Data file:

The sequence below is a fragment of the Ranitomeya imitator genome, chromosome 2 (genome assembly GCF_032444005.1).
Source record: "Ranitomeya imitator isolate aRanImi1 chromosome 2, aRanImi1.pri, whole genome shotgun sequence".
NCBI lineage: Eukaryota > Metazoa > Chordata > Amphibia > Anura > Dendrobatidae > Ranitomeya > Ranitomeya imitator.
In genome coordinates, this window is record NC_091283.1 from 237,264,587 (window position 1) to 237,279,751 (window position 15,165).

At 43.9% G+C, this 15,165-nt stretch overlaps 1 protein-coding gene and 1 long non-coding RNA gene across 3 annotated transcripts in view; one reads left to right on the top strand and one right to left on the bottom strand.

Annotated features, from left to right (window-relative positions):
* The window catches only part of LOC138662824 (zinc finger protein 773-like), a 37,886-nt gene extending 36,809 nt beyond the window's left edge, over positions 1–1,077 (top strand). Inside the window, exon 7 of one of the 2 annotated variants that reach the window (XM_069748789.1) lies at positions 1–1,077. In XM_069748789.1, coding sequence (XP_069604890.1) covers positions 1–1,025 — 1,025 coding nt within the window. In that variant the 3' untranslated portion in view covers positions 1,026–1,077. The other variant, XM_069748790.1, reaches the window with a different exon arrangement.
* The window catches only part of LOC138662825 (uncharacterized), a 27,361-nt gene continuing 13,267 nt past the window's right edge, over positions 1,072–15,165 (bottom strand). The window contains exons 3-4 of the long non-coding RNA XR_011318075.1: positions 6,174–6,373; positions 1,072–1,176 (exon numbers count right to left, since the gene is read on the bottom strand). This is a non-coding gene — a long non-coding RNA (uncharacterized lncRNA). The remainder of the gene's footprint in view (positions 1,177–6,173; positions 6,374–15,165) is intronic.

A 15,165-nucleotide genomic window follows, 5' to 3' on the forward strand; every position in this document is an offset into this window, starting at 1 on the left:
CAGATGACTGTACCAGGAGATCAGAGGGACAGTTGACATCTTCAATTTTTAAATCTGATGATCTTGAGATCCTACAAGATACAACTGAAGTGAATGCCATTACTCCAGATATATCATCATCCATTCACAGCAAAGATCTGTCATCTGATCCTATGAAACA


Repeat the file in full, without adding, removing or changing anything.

The sequence below is a fragment of the Ranitomeya imitator genome, chromosome 2 (genome assembly GCF_032444005.1).
Source record: "Ranitomeya imitator isolate aRanImi1 chromosome 2, aRanImi1.pri, whole genome shotgun sequence".
NCBI lineage: Eukaryota > Metazoa > Chordata > Amphibia > Anura > Dendrobatidae > Ranitomeya > Ranitomeya imitator.
In genome coordinates, this window is record NC_091283.1 from 237,264,587 (window position 1) to 237,279,751 (window position 15,165).

At 43.9% G+C, this 15,165-nt stretch overlaps 1 protein-coding gene and 1 long non-coding RNA gene across 3 annotated transcripts in view; one reads left to right on the top strand and one right to left on the bottom strand.

Annotated features, from left to right (window-relative positions):
* The window catches only part of LOC138662824 (zinc finger protein 773-like), a 37,886-nt gene extending 36,809 nt beyond the window's left edge, over positions 1–1,077 (top strand). Inside the window, exon 7 of one of the 2 annotated variants that reach the window (XM_069748789.1) lies at positions 1–1,077. In XM_069748789.1, coding sequence (XP_069604890.1) covers positions 1–1,025 — 1,025 coding nt within the window. In that variant the 3' untranslated portion in view covers positions 1,026–1,077. The other variant, XM_069748790.1, reaches the window with a different exon arrangement.
* The window catches only part of LOC138662825 (uncharacterized), a 27,361-nt gene continuing 13,267 nt past the window's right edge, over positions 1,072–15,165 (bottom strand). The window contains exons 3-4 of the long non-coding RNA XR_011318075.1: positions 6,174–6,373; positions 1,072–1,176 (exon numbers count right to left, since the gene is read on the bottom strand). This is a non-coding gene — a long non-coding RNA (uncharacterized lncRNA). The remainder of the gene's footprint in view (positions 1,177–6,173; positions 6,374–15,165) is intronic.

A 15,165-nucleotide genomic window follows, 5' to 3' on the forward strand; every position in this document is an offset into this window, starting at 1 on the left:
CAGATGACTGTACCAGGAGATCAGAGGGACAGTTGACATCTTCAATTTTTAAATCTGATGATCTTGAGATCCTACAAGATACAACTGAAGTGAATGCCATTACTCCAGATATATCATCATCCATTCACAGCAAAGATCTGTCATCTGATCCTATGAAACA